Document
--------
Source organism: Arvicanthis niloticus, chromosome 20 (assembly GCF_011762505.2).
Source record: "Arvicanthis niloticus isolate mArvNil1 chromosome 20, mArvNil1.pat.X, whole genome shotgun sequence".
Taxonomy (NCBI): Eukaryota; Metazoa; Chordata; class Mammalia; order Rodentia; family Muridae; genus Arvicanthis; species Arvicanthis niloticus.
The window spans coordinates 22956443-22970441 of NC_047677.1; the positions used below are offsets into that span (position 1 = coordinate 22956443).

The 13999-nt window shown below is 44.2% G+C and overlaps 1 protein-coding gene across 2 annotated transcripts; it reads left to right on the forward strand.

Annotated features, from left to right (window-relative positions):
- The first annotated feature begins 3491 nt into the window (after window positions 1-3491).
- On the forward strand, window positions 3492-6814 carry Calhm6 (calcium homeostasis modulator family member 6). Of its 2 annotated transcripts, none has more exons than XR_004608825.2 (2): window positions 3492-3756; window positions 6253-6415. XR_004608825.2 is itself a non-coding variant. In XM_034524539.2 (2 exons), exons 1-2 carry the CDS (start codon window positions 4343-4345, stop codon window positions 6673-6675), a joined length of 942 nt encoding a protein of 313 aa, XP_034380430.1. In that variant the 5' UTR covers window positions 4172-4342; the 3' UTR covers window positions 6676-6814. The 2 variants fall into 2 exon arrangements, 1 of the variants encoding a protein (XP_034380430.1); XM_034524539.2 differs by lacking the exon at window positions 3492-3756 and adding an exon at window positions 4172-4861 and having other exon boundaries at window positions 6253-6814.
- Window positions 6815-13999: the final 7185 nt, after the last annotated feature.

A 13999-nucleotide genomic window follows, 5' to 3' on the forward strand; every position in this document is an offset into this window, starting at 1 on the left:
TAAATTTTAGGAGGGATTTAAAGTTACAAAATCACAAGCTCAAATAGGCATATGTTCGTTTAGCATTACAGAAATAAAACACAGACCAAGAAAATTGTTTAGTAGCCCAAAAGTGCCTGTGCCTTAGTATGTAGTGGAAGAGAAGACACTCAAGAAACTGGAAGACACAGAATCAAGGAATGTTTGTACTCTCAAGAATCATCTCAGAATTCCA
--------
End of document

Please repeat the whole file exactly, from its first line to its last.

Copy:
Source organism: Arvicanthis niloticus, chromosome 20 (assembly GCF_011762505.2).
Source record: "Arvicanthis niloticus isolate mArvNil1 chromosome 20, mArvNil1.pat.X, whole genome shotgun sequence".
Taxonomy (NCBI): Eukaryota; Metazoa; Chordata; class Mammalia; order Rodentia; family Muridae; genus Arvicanthis; species Arvicanthis niloticus.
The window spans coordinates 22956443-22970441 of NC_047677.1; the positions used below are offsets into that span (position 1 = coordinate 22956443).

The 13999-nt window shown below is 44.2% G+C and overlaps 1 protein-coding gene across 2 annotated transcripts; it reads left to right on the forward strand.

Annotated features, from left to right (window-relative positions):
- The first annotated feature begins 3491 nt into the window (after window positions 1-3491).
- On the forward strand, window positions 3492-6814 carry Calhm6 (calcium homeostasis modulator family member 6). Of its 2 annotated transcripts, none has more exons than XR_004608825.2 (2): window positions 3492-3756; window positions 6253-6415. XR_004608825.2 is itself a non-coding variant. In XM_034524539.2 (2 exons), exons 1-2 carry the CDS (start codon window positions 4343-4345, stop codon window positions 6673-6675), a joined length of 942 nt encoding a protein of 313 aa, XP_034380430.1. In that variant the 5' UTR covers window positions 4172-4342; the 3' UTR covers window positions 6676-6814. The 2 variants fall into 2 exon arrangements, 1 of the variants encoding a protein (XP_034380430.1); XM_034524539.2 differs by lacking the exon at window positions 3492-3756 and adding an exon at window positions 4172-4861 and having other exon boundaries at window positions 6253-6814.
- Window positions 6815-13999: the final 7185 nt, after the last annotated feature.

A 13999-nucleotide genomic window follows, 5' to 3' on the forward strand; every position in this document is an offset into this window, starting at 1 on the left:
TAAATTTTAGGAGGGATTTAAAGTTACAAAATCACAAGCTCAAATAGGCATATGTTCGTTTAGCATTACAGAAATAAAACACAGACCAAGAAAATTGTTTAGTAGCCCAAAAGTGCCTGTGCCTTAGTATGTAGTGGAAGAGAAGACACTCAAGAAACTGGAAGACACAGAATCAAGGAATGTTTGTACTCTCAAGAATCATCTCAGAATTCCA